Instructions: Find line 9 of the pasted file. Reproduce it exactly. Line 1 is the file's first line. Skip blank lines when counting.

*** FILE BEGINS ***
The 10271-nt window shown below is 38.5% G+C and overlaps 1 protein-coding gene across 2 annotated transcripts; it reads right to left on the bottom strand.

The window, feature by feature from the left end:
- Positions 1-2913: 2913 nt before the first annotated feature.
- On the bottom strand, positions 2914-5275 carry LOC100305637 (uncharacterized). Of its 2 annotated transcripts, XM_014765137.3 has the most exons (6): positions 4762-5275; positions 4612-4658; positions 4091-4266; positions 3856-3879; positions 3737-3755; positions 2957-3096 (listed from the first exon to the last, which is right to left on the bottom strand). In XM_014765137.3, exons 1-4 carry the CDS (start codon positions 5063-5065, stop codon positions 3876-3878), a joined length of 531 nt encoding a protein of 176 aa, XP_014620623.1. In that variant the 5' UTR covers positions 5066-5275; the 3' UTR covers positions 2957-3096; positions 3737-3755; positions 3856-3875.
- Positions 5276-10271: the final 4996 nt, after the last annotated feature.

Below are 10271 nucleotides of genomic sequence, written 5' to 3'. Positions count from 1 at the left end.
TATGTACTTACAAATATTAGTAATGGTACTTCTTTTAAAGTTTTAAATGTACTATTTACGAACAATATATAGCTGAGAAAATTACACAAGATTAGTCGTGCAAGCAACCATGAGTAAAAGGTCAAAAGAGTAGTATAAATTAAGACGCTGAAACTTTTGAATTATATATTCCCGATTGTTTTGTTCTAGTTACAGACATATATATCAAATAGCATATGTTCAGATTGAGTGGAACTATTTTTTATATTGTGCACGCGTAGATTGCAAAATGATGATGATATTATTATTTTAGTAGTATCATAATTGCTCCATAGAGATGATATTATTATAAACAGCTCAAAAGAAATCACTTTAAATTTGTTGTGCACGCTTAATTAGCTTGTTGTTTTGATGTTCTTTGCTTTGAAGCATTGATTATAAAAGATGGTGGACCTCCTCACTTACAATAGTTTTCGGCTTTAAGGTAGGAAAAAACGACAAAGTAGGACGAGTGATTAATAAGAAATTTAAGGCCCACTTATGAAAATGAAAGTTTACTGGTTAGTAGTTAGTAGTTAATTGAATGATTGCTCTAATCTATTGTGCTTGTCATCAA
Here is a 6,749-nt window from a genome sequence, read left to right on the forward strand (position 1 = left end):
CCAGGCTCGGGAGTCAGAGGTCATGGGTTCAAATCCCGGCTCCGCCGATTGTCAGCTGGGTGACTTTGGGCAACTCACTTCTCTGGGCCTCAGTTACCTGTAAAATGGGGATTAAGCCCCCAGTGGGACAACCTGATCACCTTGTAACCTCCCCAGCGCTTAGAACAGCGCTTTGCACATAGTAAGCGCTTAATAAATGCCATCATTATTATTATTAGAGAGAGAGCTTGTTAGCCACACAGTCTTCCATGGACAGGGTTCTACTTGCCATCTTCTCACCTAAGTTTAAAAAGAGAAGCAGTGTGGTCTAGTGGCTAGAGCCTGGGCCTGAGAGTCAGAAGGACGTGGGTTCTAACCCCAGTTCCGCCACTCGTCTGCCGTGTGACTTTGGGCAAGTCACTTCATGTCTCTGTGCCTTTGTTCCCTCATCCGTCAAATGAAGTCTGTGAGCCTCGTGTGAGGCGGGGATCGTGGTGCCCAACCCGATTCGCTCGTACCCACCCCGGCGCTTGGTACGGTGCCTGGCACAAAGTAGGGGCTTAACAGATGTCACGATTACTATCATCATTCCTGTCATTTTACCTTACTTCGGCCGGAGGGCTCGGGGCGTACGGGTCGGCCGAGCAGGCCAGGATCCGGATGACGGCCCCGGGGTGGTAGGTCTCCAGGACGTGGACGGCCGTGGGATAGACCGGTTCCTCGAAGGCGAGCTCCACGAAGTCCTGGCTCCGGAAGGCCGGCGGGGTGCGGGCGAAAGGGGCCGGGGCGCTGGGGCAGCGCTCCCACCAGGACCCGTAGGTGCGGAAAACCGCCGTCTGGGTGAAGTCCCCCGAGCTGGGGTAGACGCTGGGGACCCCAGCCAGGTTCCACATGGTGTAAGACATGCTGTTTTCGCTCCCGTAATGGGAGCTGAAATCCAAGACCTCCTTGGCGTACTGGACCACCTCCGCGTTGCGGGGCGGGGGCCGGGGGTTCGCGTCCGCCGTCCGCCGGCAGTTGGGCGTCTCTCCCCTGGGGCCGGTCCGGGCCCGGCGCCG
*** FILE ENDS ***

CCAGGCTCGGGAGTCAGAGGTCATGGGTTCAAATCCCGGCTCCGCCGATTGTCAGCTGGGTGACTTTGGGCAACTCACTTCTCTGGGCCTCAGTTACCTGTAAAATGGGGATTAAGCCCCCAGTGGGACAACCTGATCACCTTGTAACCTCCCCAGCGCTTAGAACAGCGCTTTGCACATAGTAAGCGCTTAATAAATGCCATCATTATTATTATTAGAGAGAGAGCTTGTTAGCCACACAGTCTTCCATGGACAGGGTTCTACTTGCCATCTTCTCACCTAAGTTTAAAAAGAGAAGCAGTGTGGTCTAGTGGCTAGAGCCTGGGCCTGAGAGTCAGAAGGACGTGGGTTCTAACCCCAGTTCCGCCACTCGTCTGCCGTGTGACTTTGGGCAAGTCACTTCATGTCTCTGTGCCTTTGTTCCCTCATCCGTCAAATGAAGTCTGTGAGCCTCGTGTGAGGCGGGGATCGTGGTGCCCAACCCGATTCGCTCGTACCCACCCCGGCGCTTGGTACGGTGCCTGGCACAAAGTAGGGGCTTAACAGATGTCACGATTACTATCATCATTCCTGTCATTTTACCTTACTTCGGCCGGAGGGCTCGGGGCGTACGGGTCGGCCGAGCAGGCCAGGATCCGGATGACGGCCCCGGGGTGGTAGGTCTCCAGGACGTGGACGGCCGTGGGATAGACCGGTTCCTCGAAGGCGAGCTCCACGAAGTCCTGGCTCCGGAAGGCCGGCGGGGTGCGGGCGAAAGGGGCCGGGGCGCTGGGGCAGCGCTCCCACCAGGACCCGTAGGTGCGGAAAACCGCCGTCTGGGTGAAGTCCCCCGAGCTGGGGTAGACGCTGGGGACCCCAGCCAGGTTCCACATGGTGTAAGACATGCTGTTTTCGCTCCCGTAATGGGAGCTGAAATCCAAGACCTCCTTGGCGTACTGGACCACCTCCGCGTTGCGGGGCGGGGGCCGGGGGTTCGCGTCCGCCGTCCGCCGGCAGTTGGGCGTCTCTCCCCTGGGGCCGGTCCGGGCCCGGCGCCG